Ghana Bans the Sale of Skin Bleaching Products
Ghana’s Food and Drugs Authority (FDA) have announced complete prohibition of cosmetics containing skin bleaching ingredient hydroquinone. According to reports, the ban will come into effect this August. This embargo aims to deter people from using products containing this substance, which is believed to have the potential to cause cancer.
It is estimated that 30 % of women in Ghana use skin bleaching products, such as Fair & Lovely. However, rates are even higher in other African nations. In Nigeria, for example, up to 77 percent of women have admitted to using bleaching skin products. In Senegal the figure is between 52 and 67 percent. We all know about Lil Kim, who changed her complexion hoping to be more relevant as a Kenyan socialite. Vera Sidika did the same a while back terming her bleaching as “skin lightening”.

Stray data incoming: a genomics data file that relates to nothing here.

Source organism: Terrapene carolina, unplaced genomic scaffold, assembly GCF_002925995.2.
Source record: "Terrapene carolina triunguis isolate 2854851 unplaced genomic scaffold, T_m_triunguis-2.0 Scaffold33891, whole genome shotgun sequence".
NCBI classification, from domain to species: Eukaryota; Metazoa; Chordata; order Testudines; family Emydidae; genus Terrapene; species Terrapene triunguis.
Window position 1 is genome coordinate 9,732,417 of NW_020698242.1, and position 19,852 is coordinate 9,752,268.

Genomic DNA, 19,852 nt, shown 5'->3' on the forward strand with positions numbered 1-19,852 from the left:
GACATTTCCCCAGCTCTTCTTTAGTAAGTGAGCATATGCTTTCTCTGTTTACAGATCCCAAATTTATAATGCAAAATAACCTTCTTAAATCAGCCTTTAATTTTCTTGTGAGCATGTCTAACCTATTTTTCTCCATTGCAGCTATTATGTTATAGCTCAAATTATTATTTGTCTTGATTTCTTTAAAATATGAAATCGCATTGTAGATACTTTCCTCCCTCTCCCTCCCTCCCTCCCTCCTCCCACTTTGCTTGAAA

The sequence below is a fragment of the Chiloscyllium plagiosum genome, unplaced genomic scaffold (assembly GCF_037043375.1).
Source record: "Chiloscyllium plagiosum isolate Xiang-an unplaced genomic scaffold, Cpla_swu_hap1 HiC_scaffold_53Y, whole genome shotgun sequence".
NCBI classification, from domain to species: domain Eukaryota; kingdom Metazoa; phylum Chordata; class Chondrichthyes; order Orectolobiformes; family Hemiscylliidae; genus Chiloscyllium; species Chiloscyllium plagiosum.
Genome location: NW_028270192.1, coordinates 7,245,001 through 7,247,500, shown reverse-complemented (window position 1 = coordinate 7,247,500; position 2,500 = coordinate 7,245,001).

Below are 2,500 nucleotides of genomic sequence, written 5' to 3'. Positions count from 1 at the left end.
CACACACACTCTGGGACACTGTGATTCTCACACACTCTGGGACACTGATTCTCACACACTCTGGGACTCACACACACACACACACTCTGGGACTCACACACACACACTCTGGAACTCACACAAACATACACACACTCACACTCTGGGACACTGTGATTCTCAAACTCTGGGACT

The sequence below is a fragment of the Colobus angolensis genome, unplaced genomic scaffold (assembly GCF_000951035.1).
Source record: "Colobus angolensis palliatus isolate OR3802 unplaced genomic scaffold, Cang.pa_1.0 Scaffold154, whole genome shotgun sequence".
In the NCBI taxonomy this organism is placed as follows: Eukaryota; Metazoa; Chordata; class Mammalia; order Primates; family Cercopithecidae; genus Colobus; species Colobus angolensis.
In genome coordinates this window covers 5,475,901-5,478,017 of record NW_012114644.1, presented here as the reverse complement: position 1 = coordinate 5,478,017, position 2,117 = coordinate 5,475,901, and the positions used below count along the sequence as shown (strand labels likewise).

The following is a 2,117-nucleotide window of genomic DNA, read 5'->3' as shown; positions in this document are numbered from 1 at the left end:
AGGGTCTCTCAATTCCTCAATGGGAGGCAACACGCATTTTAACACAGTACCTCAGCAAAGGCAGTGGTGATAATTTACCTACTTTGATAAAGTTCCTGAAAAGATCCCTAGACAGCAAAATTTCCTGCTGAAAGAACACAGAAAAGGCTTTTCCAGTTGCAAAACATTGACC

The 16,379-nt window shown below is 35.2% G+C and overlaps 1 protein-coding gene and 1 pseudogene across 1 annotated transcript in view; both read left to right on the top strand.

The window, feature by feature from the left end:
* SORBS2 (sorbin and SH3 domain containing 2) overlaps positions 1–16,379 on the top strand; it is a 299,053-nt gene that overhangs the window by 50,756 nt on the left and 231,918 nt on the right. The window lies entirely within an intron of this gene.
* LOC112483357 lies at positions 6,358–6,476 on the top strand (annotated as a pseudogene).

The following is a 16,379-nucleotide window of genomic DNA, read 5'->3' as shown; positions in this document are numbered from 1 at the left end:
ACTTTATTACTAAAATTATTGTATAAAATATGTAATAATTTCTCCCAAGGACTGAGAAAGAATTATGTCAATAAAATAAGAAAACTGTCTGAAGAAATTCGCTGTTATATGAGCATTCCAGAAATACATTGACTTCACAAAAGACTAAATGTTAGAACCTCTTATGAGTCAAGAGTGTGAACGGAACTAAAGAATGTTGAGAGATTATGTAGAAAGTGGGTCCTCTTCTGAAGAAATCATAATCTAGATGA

The use of skin lightening products is closely tied to notions of colorism, whereby women of lighter complexions are given better treatment and more opportunities than those with darker skin. Colorism stems from European colonialism and the globalization of Western beauty ideals.
Skin bleaching products come with serious side effects, such as skin irritation and inflammation, burning sensations, itchy and flaky skin, and increased risks of cancer.
Ghana isn’t the first country to ban the skin bleaching sales – cosmetics containing hydroquinone are already banned in the United States, Japan, Australia and the European Union.
Personally, I would take up Alicia Keys #nomakeup movement and encourage young girls to stop damaging their skin, body and health.